New Zealand Labour Party

Our Working Futures Plan

Last week my whānau took our mokopuna to the Powhiri for new students, at his new High school. So I was able to speak to a number of parents who had been thinking about what the future holds for their children. Parents and their tamariki in their last years of high school will be making some important life decisions.

Maybe their child will go into trades training, an apprenticeship or on to study at university they’ll face big fees and living expenses. Training for a career is exciting but the thought of big loans and debt is hardly the stuff of the great Kiwi dream. It makes all those other big life decisions – buying a house, marriage and having children – so much harder.

That’s why New Zealand is experiencing the lowest rates of home ownership since the 1950s. Young Kiwis are coming out of post-school education with an average debt of $20,000 and that takes them nine long years to pay.

The National Government seems hell bent on ignoring the problem. We can’t, which is why Labour’s Working Futures Plan is all about investing in long-term lifetime learning.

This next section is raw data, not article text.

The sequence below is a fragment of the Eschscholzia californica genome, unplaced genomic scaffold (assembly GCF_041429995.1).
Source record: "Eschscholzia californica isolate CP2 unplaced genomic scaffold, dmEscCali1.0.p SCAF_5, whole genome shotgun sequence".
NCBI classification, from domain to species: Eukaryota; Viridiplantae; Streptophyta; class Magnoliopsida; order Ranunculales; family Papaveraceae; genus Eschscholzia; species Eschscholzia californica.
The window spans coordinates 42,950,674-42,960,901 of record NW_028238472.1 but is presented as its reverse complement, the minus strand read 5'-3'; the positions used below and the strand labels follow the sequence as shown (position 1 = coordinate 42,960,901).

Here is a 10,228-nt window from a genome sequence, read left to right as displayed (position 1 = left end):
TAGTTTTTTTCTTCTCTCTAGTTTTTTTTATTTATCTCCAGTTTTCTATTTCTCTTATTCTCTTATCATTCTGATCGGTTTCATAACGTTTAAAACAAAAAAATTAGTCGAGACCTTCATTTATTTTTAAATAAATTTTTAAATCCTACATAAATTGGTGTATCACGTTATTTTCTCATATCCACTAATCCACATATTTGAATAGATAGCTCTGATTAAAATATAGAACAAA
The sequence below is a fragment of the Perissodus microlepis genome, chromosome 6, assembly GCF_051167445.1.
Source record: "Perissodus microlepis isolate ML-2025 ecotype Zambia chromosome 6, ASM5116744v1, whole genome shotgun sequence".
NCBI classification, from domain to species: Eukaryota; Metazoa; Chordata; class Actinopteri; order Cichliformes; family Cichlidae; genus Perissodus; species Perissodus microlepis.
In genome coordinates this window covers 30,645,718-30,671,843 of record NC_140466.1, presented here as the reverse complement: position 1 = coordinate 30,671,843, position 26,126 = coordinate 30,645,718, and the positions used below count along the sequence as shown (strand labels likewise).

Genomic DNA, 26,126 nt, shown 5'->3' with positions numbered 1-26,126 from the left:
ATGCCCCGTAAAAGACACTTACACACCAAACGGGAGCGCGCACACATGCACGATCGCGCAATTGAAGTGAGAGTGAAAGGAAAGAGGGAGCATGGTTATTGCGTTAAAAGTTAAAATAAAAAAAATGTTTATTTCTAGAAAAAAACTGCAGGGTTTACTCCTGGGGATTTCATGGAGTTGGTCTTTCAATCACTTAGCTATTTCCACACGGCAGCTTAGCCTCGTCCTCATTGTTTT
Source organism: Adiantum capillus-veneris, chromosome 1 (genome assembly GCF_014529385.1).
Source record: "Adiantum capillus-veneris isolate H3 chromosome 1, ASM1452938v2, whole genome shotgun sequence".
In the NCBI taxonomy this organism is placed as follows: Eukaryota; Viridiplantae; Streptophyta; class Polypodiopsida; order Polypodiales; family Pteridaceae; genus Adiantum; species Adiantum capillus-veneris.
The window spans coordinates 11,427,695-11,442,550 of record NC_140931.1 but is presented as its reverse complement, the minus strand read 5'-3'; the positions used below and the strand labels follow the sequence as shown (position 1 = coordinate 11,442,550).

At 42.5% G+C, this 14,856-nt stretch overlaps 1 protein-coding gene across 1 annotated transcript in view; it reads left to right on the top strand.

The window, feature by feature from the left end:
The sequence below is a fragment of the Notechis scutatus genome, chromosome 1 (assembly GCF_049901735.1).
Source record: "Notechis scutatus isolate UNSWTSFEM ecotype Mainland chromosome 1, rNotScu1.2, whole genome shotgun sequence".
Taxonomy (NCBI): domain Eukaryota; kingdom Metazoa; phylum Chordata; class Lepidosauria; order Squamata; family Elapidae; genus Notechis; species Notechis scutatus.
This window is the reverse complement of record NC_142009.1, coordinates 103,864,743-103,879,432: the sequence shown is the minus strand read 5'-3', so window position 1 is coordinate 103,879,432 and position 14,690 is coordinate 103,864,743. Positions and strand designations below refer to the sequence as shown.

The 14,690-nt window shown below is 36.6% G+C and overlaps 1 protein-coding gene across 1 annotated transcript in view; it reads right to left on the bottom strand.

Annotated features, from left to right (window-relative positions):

We know that in 20 years’ time, 46 per cent of the jobs we do in New Zealand today will be gone due to technology and automation. Workers of all ages will have to train, and retrain, for the jobs of the future.

Our Working Futures Plan will allow any New Zealander, no matter their age, to undertake three free years’ of post school education; provided they’ve never studied past high school before.

It will cover those doing trades training, on-job apprenticeships and higher education. Never before has vocational training been so important.

We’ve taken a sensible and affordable approach to the changing nature of work and the debt which is crippling young Kiwis. Our plan will be phased in over a decade, with the first year free from 2019 at a cost of $265 million. The second year will kick in 2022 and third in 2025.
It is an investment in New Zealand’s future which will cost $1.2 billion when fully implemented. And the money is already there – it is money National has set aside for tax cuts.
Employers have consistently told us the biggest issue they face in growing their businesses and improving productivity is the availability of skilled staff.

We need a skilled workforce with the knowledge to adapt, innovate and grow our economy.
Higher levels of education lead to higher incomes. Higher incomes lead to a higher tax return for the Government. In turn that leads to a stronger economy and an improved standard of living for all New Zealanders. It’s a win, win, win.

As a country we can’t afford not to prepare ourselves and our children for the future.